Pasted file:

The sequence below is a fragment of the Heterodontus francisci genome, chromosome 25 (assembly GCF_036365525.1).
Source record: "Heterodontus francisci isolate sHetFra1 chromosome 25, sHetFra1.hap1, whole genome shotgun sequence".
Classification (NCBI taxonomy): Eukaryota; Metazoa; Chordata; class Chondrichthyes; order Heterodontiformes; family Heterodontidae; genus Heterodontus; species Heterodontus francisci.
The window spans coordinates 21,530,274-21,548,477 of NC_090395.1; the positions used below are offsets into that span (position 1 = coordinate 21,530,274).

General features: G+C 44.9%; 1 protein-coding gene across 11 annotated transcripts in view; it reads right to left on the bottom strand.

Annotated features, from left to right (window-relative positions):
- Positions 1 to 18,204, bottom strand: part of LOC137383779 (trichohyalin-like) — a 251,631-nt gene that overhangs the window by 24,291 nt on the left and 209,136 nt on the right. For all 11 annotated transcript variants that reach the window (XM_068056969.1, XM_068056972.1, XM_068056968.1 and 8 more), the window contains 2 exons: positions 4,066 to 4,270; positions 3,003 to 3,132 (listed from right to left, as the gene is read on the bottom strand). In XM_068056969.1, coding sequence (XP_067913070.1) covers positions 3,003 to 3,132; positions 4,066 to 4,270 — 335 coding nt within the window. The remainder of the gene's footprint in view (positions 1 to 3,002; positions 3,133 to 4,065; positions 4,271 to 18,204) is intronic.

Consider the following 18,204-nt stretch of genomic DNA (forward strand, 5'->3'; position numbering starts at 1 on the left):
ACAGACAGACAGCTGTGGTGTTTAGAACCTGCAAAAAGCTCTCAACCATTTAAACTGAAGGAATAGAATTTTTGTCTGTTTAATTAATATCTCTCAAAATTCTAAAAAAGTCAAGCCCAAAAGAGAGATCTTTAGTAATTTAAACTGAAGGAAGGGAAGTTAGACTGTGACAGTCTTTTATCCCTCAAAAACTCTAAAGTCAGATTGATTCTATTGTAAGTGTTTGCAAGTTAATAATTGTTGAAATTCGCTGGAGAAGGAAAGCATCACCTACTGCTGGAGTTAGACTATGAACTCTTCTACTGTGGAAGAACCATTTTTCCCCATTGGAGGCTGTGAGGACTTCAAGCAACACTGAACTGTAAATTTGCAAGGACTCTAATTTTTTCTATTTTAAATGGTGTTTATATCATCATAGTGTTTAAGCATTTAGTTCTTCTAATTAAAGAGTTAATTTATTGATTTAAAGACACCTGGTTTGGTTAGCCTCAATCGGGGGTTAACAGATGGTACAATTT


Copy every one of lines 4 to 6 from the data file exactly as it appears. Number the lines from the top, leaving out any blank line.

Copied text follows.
The window spans coordinates 21,530,274-21,548,477 of NC_090395.1; the positions used below are offsets into that span (position 1 = coordinate 21,530,274).

General features: G+C 44.9%; 1 protein-coding gene across 11 annotated transcripts in view; it reads right to left on the bottom strand.

Annotated features, from left to right (window-relative positions):